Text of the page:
Almost everything was black-and-white, except for three sequences shot in color. And one of those three sequences included Queen Norma Shearer (the reason I wanted to watch the revue in the first place)! Norma and John Gilbert did the balcony scene from Romeo & Juliet. Director Lionel Barrymore says the studio wants new dialogue, so they re-do the scene in flapper slang. All in Technicolor splendor! I was so excited I was literally jumping up and down in my sofa chair. This was purportedly the scene that ended John Gilbert's career. His fans from his silent screen career where appalled at his voice and it led to his downfall. I don't really see what the big deal was; he sounded fine to me. However, I wasn't from that era and I'm sure his fans had felt that his voice shattered the image they had of him in their heads. Shearer did however make the transition to talkies smoothly and in this scene she was excellent. This would be the precursor to her playing Juliet in Romeo & Juliet (1936).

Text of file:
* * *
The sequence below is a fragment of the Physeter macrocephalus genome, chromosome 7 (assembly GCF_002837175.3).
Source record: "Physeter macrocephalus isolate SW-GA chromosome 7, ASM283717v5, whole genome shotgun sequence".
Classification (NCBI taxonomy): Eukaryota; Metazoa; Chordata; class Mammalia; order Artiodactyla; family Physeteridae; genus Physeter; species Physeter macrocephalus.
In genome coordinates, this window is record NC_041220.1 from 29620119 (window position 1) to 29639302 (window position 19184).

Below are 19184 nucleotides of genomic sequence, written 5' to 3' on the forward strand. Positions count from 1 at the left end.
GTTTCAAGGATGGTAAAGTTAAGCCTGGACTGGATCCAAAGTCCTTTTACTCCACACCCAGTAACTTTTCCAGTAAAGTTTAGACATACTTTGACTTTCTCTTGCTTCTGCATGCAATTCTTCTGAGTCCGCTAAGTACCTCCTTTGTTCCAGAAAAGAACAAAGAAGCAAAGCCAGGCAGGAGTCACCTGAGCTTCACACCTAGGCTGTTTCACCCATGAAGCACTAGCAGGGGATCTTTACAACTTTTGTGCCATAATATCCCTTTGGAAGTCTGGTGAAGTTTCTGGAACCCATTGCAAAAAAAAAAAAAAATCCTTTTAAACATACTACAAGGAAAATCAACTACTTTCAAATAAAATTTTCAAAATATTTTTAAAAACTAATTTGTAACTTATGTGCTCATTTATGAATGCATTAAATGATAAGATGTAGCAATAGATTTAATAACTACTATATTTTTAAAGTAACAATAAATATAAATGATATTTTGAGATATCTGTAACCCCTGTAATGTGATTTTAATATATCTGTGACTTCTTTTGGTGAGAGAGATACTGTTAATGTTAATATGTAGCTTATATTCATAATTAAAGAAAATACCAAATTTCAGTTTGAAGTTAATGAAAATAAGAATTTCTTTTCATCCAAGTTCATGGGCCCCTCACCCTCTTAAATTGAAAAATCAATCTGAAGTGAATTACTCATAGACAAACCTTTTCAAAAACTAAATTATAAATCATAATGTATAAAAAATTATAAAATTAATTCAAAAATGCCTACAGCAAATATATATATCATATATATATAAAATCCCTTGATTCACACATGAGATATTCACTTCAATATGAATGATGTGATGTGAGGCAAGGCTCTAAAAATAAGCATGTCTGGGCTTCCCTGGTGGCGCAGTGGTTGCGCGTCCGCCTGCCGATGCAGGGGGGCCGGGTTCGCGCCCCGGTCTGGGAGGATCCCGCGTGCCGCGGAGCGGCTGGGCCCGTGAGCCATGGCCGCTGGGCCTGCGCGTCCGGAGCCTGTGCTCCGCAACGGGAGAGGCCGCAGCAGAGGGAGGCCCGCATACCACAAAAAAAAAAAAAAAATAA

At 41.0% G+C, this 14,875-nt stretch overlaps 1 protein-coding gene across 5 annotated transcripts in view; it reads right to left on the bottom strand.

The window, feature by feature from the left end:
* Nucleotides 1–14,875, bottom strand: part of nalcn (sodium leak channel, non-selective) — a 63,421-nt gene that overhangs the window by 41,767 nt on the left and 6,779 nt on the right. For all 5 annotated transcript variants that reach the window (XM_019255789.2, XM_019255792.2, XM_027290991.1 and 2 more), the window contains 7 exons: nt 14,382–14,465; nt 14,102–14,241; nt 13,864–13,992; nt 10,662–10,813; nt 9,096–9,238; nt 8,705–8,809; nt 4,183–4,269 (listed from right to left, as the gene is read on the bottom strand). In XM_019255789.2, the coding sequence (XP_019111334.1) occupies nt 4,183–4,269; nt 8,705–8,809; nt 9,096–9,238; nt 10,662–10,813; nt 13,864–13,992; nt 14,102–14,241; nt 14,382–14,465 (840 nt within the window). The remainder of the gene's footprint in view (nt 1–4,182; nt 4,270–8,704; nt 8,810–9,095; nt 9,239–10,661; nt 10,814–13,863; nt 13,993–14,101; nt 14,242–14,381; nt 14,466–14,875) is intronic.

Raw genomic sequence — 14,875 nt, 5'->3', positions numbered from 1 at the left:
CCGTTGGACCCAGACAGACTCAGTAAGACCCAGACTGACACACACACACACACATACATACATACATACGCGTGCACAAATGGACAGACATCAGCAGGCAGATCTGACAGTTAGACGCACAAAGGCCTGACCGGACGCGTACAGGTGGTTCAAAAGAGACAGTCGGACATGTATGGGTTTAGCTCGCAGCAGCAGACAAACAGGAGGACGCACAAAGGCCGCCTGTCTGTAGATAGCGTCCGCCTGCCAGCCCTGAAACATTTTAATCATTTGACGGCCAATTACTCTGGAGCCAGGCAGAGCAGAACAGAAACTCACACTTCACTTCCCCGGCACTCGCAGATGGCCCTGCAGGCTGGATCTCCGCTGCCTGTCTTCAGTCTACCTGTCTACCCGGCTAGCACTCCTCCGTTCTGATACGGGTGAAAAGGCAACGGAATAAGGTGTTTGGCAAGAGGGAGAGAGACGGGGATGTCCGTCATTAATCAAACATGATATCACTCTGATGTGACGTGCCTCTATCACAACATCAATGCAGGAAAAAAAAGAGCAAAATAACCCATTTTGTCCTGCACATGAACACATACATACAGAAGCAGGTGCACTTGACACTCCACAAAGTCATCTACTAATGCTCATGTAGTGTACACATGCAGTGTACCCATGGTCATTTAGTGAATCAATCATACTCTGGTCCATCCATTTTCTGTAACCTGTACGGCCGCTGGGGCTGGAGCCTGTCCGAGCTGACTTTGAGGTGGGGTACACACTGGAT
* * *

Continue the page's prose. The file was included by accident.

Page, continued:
Buster Keaton in drag, performing for the Mermaid king.
Busby Berkeley-esque dance numbers. Pretty!
Technicolor ballet sequence. Dazzling!
All the MGM stars in raincoats in front of a humongous painting of Noah's Ark. Creepy! (watch it here)
Marion Davies dance number (she still freaks me out though).
Joan Crawford's singing and dancing number. She did a decent job. And luckily there were no wire hangers in sight.
All the Singin' in the Rain. This is the official song of the revue and was the inspiration to the 1952 movie. I scoff at you if you thought Gene Kelley was the first to sing that! ::scoff::
There are quite a number of camera tricks and cool choreography that make this still a pleasure to see even today, with all our technology and advancements. Which just goes to show you, entertainment is timeless!